What does digitalization mean when it comes to analytical data? Who does it help? How does it enable automation, AI, and machine learning?

Feel like you have more chemical data digitalization questions than answers? Our team of experts at ACD/Labs is ready to assist with your digitalization, automation, and innovation goals. Richard Lee joins us in this episode to share his insights on how to minimize disruption, maximize efficiency, and ensure success in digital transformation.

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00:00  Richard Lee

For digitalization to be effective, you need to have automation services that are working in the background to make that data usable. It then enables the user to make decisions on that data, instead of looking for data to compile together.

00:24  Sarah Srokosz

I don’t know about you, but I feel like everywhere you look today you can find someone talking about AI. AI-based tools are now available for just about every aspect of our lives—at home, in our studies, and at work.

00:37  Jesse Harris

Yeah, and I think now that people are more familiar with what AI can, or more importantly cannot, do, it seems like the possibilities are endless. While this is exciting, I think a lot of people are also feeling overwhelmed.

00:50  Sarah Srokosz

Absolutely, and for good reason. There’s a big difference between a technology being available and implementing it in your day to day life. But I think it’s similar to any new technology. There are both pros and cons, and at the end of the day, it can just feel really intimidating to get started if you aren’t an expert.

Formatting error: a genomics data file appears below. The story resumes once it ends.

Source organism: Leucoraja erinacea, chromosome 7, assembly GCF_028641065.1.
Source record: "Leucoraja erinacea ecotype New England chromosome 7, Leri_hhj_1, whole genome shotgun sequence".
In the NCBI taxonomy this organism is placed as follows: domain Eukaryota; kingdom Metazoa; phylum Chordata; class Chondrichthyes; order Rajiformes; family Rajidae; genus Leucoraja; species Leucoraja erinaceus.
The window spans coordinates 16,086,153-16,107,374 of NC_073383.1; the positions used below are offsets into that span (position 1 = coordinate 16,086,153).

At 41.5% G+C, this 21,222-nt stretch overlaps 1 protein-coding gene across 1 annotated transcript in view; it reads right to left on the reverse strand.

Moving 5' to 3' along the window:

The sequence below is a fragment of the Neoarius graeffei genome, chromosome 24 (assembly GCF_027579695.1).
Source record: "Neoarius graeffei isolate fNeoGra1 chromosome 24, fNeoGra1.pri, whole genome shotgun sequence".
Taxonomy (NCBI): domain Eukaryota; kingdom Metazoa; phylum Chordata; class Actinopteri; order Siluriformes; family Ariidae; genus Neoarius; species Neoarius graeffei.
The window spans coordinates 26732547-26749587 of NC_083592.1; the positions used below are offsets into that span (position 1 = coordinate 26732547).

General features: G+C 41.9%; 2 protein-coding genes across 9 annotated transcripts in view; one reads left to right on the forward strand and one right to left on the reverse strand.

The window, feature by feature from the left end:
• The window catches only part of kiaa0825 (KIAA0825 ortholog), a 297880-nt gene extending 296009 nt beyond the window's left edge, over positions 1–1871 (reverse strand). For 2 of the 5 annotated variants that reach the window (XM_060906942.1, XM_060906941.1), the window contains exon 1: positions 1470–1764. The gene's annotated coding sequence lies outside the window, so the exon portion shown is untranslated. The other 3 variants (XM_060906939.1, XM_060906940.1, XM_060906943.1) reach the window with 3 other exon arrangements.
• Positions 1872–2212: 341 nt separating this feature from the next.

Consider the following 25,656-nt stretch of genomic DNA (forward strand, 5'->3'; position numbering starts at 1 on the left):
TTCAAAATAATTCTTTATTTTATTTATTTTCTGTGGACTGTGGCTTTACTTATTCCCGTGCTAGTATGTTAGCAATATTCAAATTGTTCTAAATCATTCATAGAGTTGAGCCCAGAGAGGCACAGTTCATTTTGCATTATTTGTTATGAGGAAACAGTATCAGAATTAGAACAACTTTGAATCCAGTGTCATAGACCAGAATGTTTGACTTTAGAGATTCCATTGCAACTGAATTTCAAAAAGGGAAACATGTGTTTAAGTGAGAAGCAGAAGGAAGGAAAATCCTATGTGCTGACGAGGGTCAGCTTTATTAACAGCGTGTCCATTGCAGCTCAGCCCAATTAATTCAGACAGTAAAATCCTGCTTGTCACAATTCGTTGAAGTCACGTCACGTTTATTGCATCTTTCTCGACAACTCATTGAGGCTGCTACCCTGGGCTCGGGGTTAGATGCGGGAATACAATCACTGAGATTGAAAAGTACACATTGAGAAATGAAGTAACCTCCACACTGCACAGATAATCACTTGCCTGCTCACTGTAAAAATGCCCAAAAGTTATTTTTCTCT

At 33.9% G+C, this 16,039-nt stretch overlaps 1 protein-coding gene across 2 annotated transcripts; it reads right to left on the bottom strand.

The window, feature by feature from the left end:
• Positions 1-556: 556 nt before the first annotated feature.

01:09  Jesse Harris

It certainly does feel like that sometimes, but the truth is you don’t really need to be an expert yourself to benefit from innovations like AI and automation. In chemistry research, you just need to have one on your side.

01:21  Sarah Srokosz

Hi, I’m Sarah.

01:23  Jesse Harris

And I’m Jessie. We’re the hosts of the Analytical Wavelength, a podcast about chemistry and chemical data brought to you by ACD/Labs.

01:31  Sarah Srokosz

Today we’re chatting with Richard Lee. As the director of Core Technologies, Richard is our resident expert when it comes to incorporating automation, data science, machine learning, and AI into chemistry research.

01:44  Jesse Harris

He recently wrote an article with the Analytical Scientist where he laid out tips for making sure your digitalization efforts are successful. We wanted to talk to him a little bit about it so that he could share that wisdom with you as well. Hello, Richard. How are you doing today?

02:19  Richard Lee

I’m doing pretty well, thanks. How are you.

02:03  Jesse Harris

Doing well, doing well.

02:04  Sarah Srokosz

So, Richard, thanks so much for joining us on the podcast. I want to start off with our question that we ask all of our guests, which is, what is your favorite chemical?

02:13  Richard Lee

Ooh, so many to choose from. I’d have to say caffeine, I think for obvious reasons. I consume it on the daily; multiple times a day. But it also has a little bit of a special place during my grad days, I used it as a kind of like a marker for a lot of my experiments, so I literally used it almost every day during my grad school days.

02:39  Jesse Harris

I also used it almost every day during my grad school days. But yeah, I’m a big fan of the caffeine myself.

02:47  Sarah Srokosz

I knew Jesse was going to like that answer.

02:52  Jesse Harris